The noise levels appear to have become amplified in the suburbs - a tell-tale sign that school holidays have arrived. It also leaves parents facing the perennial dilemma of thinking about activities for the kids.
Fortunately, there is no shortage of low-cost ideas. Remember all the free, fun games and activities you enjoyed as a kid (before PlayStation and Xbox)? You'll be surprised at just how much fun you'll still have - and your kids will enjoy them, too.
Think about the projects they have been doing at school and find relevant activities, events or exhibitions in your area to help your child better understand the topic.
Many public libraries and local councils organise free activities for children during school holidays.
And don't forget the old favourites - play dough, fingerpaints, water sports, bubbles, and camping out in sheet tents, a favourite with younger children.
Plan an expedition: take the bus or train, and get the kids to map out a walking adventure or bike ride. Pack snacks and have a picnic.
Get your kids to write a few ideas for things to do in the holidays and put them in a jar. Each day, pull out one activity to do - it could be cooking, having a friend over for an afternoon, etc.
M.G. from Hastings says: "Get together with friends and start your own holiday programme. If you can only get one day a week off work, then get your mates to do the same thing, (different days), and drop your kids at the appropriate house with their packed lunch. Arrange between yourselves different activities for each day depending on what each can provide. For instance, one person may be able to take all swimming while another may not have transport, so maybe they could do art and crafts, video days, pizza-making, board games, a wheel outing, (skateboards, bikes, skates or scooters)."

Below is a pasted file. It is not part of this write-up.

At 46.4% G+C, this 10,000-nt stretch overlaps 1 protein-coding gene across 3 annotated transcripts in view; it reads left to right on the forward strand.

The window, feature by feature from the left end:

Another reader has an interesting idea about how to give a treat or a gift. "Tie the item with string, but don't cut it off. Hide the parcel then run the string line throughout the house - around chairs, under the bed, in and out of rooms, outside then back inside, and so on. Having done that, give the person the end of the string and tell them their surprise is at the other end!"
Alternatively, set them a Mission Impossible challenge. Make the mission - should they choose to accept it - something important to them like finding the missing biscuit jar. With exciting Mission Impossible music playing, give them an envelope with mystery clues inside.
Kites are fun and easy to make. You'll need string, glue, nails, timber rods or small bamboo to make the frame, and paper, nylon or cloth to cover it.
One reader says they have great fun with face paint, especially while everyone is excited about the rugby. Here's a simple recipe for face paint. Mix equal parts of cold cream and cornflour. Add water until it forms a smooth paste. Divide the mix up into four bowls. Add yellow, red, and blue food colouring to three, leaving one white. Now you have a colour palette which you can mix together to make other colours. To make black, mix equal amounts of blue, yellow and red. Paint it on the little faces sparingly.
Frank and Muriel Newman are the authors of Living Off the Smell of an Oily Rag in NZ. Readers can submit their oily rag tips online at www.oilyrag.co.nz